I gotta say, that’s one nice looking clipless pedal.
The designer, Sam Hunter of Ogden, says he created this pedal with “Infinite Engagement Positions” because of the problem of engaging the cleats when the pedals aren’t aligned just right. The pedal appears to have a spiral mechanism; the cleat slides into that no matter the pedal position. Hunter claims this allows super quick and easy engagement of cleat to pedal.
I don’t have this problem — I quickly pop my cleats in on the upstroke; the first thing I see with this pedal is hotfoot, but your mileage may vary.
A part of me wonders if this might infringe on Cranks Brothers’ patent for their Eggbeater pedals. Pedal spindles are also one of those things that are more difficult to design than you might think, even with with field testing on Utah singletrack. The 236 grams claimed for both pedals, cleats and hardware makes me a little bit nervous.
In any case, I really like this design. Hunter already has $40,000 in pledges for this Kickstarter project, taking him nearly halfway to his $85,000 goal with 50 days to go, so plenty of people obviously see the need for this solution.
From the video it seems that the spiral mechanism is just a spring and the base plate is engaged on the sides of the two end cylinders. Two issues I think could be relevant are a) the rotation of the cylinders might wear off the base plate contact points quite quickly, and b) there is no float control (they mention it on the kickstarter, but don’t give a solution). I must say, though, that it sure looks good!
If you ride more than say, once a year, and you have as much trouble clipping in as the guy in the video, I recommend platforms. Except for those silly, one-sided pedals like the Shimano 324, I’ve never encountered a clipless pedal I had to look at or orient, and I don’t even care for clipless–I prefer platforms (not because I can’t clip in, though). Plus, the pedals I’ve found most difficult to use off-road are the tiniest, like the basic Eggbeater–and this one is even smaller. Couple finding the small pedal in rough terrain with, as Richard notes, likely hotfoot, and I can’t see this as a major game-changer, especially for mountain bikes.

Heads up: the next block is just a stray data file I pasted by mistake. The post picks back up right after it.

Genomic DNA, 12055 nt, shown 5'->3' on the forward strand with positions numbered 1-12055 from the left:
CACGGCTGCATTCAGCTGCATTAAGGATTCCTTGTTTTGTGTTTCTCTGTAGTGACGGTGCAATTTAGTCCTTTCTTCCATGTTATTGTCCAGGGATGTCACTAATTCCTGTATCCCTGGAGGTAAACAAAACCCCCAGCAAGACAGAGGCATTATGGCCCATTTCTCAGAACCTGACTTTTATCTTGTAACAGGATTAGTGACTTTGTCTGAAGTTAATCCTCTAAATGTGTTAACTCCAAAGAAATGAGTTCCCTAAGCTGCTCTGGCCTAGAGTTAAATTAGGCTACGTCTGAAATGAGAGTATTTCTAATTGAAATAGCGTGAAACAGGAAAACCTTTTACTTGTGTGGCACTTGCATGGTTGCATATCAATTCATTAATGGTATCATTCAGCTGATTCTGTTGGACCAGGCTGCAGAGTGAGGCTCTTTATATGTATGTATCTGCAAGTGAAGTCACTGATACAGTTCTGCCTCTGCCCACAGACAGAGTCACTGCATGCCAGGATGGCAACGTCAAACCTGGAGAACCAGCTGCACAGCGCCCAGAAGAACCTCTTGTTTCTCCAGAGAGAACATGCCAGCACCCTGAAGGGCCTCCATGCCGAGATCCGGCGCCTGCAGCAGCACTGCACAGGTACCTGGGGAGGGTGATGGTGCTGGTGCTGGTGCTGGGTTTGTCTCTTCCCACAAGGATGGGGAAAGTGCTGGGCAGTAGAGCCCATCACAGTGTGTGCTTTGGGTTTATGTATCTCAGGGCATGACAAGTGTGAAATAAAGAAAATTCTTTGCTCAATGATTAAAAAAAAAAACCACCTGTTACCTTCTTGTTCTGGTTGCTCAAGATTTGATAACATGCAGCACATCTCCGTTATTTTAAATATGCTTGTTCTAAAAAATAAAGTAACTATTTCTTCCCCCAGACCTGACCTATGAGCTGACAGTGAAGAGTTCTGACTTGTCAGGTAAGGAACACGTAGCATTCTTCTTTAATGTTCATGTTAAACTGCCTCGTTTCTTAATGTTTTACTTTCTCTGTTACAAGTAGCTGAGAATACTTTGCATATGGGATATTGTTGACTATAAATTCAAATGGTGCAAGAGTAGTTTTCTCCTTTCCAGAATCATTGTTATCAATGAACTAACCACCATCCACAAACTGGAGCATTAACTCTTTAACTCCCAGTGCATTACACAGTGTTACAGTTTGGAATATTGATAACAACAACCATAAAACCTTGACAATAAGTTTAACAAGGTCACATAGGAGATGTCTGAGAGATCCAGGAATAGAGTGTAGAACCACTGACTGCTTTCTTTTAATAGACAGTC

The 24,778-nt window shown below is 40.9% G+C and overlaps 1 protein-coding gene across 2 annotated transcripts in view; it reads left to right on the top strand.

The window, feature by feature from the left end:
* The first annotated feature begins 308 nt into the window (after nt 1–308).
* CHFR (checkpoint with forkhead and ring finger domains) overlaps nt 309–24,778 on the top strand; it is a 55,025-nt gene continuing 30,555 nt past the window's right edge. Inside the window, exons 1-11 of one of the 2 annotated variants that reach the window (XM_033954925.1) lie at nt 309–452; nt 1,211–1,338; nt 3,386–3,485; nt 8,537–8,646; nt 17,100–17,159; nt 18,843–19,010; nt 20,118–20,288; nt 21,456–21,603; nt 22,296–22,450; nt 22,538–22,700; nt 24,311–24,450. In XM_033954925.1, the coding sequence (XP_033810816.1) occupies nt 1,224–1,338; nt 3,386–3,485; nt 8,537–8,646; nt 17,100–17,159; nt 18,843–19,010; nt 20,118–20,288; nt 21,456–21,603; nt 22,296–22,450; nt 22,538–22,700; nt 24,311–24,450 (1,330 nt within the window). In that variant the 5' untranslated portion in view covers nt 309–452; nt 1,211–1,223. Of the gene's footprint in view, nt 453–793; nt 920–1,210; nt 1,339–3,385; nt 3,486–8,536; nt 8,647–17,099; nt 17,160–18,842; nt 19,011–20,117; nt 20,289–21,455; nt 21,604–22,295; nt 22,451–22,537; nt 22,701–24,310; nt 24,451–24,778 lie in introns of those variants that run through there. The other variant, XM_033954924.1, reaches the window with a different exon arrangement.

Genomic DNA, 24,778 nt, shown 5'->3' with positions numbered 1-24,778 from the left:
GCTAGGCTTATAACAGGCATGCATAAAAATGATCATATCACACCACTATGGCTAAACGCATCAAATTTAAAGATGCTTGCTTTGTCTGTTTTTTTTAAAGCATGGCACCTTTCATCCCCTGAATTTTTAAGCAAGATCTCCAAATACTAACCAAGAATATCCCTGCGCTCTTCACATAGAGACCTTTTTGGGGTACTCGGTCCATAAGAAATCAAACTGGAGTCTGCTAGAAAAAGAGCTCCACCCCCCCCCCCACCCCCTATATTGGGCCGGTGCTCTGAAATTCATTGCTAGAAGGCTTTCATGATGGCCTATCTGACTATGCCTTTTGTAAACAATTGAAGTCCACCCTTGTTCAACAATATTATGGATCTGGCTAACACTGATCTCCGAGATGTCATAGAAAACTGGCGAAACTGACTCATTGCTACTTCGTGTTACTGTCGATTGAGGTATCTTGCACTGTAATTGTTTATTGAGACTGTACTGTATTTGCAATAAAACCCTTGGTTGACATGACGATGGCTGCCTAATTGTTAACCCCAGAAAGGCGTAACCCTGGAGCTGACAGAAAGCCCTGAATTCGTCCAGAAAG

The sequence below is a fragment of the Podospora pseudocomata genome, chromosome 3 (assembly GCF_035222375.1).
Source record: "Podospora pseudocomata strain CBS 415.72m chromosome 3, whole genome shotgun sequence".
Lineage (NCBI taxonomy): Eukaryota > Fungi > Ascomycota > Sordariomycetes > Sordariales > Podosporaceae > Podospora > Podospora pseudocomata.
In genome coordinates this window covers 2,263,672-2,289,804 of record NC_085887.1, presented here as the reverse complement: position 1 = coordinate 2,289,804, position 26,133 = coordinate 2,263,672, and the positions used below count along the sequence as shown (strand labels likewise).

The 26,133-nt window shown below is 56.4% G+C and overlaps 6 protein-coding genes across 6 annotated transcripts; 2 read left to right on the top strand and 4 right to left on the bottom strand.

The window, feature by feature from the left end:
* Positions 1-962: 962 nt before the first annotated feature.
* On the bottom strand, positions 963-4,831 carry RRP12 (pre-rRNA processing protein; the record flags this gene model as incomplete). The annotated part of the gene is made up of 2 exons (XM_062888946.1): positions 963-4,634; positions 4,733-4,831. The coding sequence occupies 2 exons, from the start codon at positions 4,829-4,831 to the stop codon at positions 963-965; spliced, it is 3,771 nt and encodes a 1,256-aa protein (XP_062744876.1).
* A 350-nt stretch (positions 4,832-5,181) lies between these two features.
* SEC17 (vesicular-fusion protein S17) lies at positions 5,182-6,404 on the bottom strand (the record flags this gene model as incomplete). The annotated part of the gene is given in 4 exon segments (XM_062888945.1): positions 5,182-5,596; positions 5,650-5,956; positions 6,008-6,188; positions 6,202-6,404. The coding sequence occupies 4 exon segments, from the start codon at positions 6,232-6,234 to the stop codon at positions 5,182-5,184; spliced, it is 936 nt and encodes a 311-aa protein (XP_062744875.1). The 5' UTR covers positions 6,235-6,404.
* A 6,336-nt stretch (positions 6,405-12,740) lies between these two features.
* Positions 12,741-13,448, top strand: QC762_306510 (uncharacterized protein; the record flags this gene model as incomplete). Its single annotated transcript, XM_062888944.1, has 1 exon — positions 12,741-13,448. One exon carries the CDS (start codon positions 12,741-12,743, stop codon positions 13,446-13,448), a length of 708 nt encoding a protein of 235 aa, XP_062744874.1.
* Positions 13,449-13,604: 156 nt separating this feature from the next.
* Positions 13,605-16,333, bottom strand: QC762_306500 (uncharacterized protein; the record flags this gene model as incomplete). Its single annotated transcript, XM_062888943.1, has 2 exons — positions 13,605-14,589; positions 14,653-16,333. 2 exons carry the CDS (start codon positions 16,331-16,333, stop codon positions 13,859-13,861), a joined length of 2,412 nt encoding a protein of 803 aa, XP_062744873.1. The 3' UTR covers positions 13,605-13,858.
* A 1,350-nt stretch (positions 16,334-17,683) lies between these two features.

Still, while I don’t agree with his premise that modern clipless pedals are just too difficult to use, I certainly admire his better-mousetrap motivation. That’s why bikes just keep getting better.
Victor, I’ve personally ridden hundreds of miles with Sam Hunter with these pedals and there is virtually no wear. From the beautiful single track of the Bonneville Shore Line to the crazy technical down hill tracks of Brian Head. These pedals rock!
I’m sure the pedals work but “hundreds of miles” is not a reassuring statement. That’s a single weekend of riding for a lot of us.